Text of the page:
A thermocouple is a device made of two dissimilar metals that converts heat into electricity. Using this property, the water heater thermocouple senses when the pilot light is lit and sends an electrical signal to the gas controller allowing gas to flow. The thermocouple sits in the pilot light flame on a gas hot water heater and outputs a small voltage (20-30 millivolts) when it's heated by the flame.

If you've ever lit a pilot light and wondered why the directions tell you to hold the "reset" button down for a minute - it's because you need to heat up the thermocouple so it generates electricity. The reset button bypasses the thermocouple but once you release it the controller needs to see the electrical signal from the thermocouple to keep the gas valve open.

The thermocouple in the Whirlpool hot water heater is unique in that (a) it has left-hand threads (lefty tighty) and (b) it has a fusible link inside a bulb in the copper sheath. If the material in the fusible link gets hot enough it melts, interrupting the electrical signal and shutting off the gas. This is a one-time event since once the fuse melts it's not repairable or resettable.

The reason for the left hand (odd-ball) threads on this thermocouple is the engineers who designed this water heater didn't want you to install a generic thermocouple - since they don't have the fusible link.

The new improved thermocouple doesn't have the fusible link - it has a typical thermal overload switch (resettable) mounted in the burner door and it has an adapter so you can use a generic right handed thread thermocouple.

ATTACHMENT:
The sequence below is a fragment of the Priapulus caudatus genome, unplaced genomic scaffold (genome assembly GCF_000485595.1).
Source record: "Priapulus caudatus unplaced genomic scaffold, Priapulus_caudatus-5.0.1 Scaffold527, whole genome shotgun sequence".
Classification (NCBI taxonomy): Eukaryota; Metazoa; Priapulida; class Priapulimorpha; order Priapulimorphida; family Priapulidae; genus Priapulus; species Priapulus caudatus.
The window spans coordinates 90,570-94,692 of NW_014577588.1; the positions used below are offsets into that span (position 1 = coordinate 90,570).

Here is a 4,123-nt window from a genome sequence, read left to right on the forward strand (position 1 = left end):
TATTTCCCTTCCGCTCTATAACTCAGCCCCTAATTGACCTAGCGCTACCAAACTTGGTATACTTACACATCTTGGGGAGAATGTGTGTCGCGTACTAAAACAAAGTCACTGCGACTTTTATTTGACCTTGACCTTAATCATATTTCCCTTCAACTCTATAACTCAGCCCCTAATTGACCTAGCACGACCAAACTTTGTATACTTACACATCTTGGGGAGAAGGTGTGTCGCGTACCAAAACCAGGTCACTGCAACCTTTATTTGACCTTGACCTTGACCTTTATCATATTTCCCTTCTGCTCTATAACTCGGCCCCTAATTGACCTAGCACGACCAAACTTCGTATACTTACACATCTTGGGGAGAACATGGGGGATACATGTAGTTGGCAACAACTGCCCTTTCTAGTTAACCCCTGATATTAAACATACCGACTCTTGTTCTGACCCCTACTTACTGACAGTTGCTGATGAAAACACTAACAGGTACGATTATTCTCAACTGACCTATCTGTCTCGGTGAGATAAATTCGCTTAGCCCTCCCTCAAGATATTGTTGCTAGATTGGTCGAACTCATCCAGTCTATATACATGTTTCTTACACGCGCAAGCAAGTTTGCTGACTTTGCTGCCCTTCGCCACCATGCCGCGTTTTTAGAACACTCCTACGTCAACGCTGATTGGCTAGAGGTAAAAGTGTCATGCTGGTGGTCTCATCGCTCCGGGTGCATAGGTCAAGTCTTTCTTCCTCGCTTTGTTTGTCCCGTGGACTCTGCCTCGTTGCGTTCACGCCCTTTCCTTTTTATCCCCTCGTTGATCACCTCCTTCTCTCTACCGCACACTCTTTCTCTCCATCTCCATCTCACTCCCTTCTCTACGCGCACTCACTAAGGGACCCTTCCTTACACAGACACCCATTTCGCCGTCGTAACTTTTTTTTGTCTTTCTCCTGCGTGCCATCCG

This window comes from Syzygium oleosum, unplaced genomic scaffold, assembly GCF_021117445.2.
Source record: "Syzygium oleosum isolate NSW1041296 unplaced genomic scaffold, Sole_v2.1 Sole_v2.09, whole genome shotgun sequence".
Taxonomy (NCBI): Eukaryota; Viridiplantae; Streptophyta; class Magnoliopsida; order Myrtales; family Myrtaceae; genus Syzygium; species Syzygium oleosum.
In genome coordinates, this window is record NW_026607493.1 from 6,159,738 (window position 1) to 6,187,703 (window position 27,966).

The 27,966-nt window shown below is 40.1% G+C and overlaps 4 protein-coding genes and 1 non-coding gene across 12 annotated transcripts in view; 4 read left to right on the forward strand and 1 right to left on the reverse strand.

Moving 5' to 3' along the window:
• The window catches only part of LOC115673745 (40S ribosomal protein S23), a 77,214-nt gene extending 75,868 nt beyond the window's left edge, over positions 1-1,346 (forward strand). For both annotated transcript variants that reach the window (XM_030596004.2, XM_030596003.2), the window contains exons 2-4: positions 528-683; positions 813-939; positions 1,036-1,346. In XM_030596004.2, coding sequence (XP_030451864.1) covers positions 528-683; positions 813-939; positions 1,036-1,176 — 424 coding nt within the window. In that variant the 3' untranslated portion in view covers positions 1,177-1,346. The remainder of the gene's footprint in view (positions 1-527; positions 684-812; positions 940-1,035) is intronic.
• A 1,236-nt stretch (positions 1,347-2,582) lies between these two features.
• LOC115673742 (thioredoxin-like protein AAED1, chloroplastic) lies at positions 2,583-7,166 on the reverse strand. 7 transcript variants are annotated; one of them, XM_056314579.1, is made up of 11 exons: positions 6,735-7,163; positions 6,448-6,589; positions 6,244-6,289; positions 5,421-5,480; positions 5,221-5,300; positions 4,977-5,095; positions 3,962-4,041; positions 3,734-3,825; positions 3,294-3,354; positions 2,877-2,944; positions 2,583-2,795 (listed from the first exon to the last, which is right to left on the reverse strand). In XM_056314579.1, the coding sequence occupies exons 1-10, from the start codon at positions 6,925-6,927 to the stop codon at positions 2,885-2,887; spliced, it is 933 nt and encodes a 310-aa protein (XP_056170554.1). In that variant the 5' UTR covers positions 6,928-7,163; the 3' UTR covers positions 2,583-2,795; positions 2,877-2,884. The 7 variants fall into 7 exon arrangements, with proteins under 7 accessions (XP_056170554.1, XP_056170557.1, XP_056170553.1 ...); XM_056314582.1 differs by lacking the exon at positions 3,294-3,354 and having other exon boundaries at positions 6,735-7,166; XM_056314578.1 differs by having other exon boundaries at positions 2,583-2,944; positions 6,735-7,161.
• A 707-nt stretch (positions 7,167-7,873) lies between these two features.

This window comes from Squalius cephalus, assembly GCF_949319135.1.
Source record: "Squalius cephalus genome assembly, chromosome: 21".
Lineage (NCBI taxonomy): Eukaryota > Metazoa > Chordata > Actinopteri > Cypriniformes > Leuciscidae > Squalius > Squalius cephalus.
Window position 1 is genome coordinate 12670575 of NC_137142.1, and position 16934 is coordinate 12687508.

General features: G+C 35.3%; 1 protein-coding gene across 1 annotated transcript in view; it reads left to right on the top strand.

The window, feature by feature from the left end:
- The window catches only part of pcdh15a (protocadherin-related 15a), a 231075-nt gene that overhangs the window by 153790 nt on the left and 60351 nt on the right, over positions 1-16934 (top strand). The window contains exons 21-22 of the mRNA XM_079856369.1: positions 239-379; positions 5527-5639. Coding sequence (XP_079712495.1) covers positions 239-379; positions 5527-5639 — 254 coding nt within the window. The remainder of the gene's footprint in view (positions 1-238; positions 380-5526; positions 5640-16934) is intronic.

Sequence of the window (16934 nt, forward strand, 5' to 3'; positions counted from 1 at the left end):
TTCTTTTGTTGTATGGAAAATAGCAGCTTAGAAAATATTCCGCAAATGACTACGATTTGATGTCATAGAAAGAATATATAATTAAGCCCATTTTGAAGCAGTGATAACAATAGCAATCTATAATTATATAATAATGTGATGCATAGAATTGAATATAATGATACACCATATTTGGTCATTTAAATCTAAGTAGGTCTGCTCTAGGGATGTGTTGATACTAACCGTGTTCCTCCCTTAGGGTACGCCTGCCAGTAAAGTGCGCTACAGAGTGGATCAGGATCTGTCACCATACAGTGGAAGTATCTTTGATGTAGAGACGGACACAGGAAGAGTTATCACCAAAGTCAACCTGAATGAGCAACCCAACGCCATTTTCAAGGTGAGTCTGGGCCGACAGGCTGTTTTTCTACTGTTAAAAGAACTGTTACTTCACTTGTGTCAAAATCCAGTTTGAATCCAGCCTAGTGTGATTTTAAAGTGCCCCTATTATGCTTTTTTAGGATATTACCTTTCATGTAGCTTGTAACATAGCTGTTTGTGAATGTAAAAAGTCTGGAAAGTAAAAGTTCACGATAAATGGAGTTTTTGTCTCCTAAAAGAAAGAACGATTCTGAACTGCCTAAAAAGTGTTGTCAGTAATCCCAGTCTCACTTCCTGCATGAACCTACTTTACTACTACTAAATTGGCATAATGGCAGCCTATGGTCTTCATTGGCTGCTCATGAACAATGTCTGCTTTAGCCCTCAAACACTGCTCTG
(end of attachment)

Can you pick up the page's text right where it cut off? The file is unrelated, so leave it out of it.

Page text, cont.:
Hot water heaters built since 2003 are sealed around the bottom where the combustion chamber is except for an air vent/flame arrester under the heater that lets air in but keeps flames from jumping out if you happen to spill gasoline near the gas hot water heater. The term for this feature is - flammable vapor ignition resistant or  FVIR. Suffice it to say with lots of safety features it's pretty hard to start something on fire with your gas hot water heaters nowadays.

I'm glad I like to learn how things work and fix things that are broken, but I'd like to take a hot shower without having to drive to the gym - so I'm hoping the parts show up tomorrow and the hot water heater  is working by tomorrow night.


The kit "A" showed up about 3 pm Tuesday and I had it installed an hour or so later. Taking the old burner off, installing a new burner jet, reusing the old piezo-electric starter, connecting the new pilot light pipe to gas controller, new main gas pipe to gas controller, thermo-couple adapter and it's wiring was all sort of interesting. I'd rate this job about a 2 on a difficulty scale of 1-5. It's probably about a 3 on a potential danger scale of 1-5 given the danger associated with natural gas leaks/fire/explosions.

The mercaptan (a thiol) added to natural gas makes it pretty easy to detect a leak with your nose - so if you smell that stinky rotten egg smell don't try to light the pilot light, shut off the gas supply, and find the leak. Natural gas is odorless without the mercaptan, but as a result of the New London School Explosion in Texas in the 1930's it was mandated by the Texas legislature and it's use spread around the world. The human nose is extremely sensitive to some thiols - for example the smell of a skunk can be detected at 10 parts per billion. I love Wikipedia...

 If you read the directions carefully, take your time and have some experience with tools, electricity, gas, pipes and stuff it's not a big deal. If that's not your thing I'd call a repair person.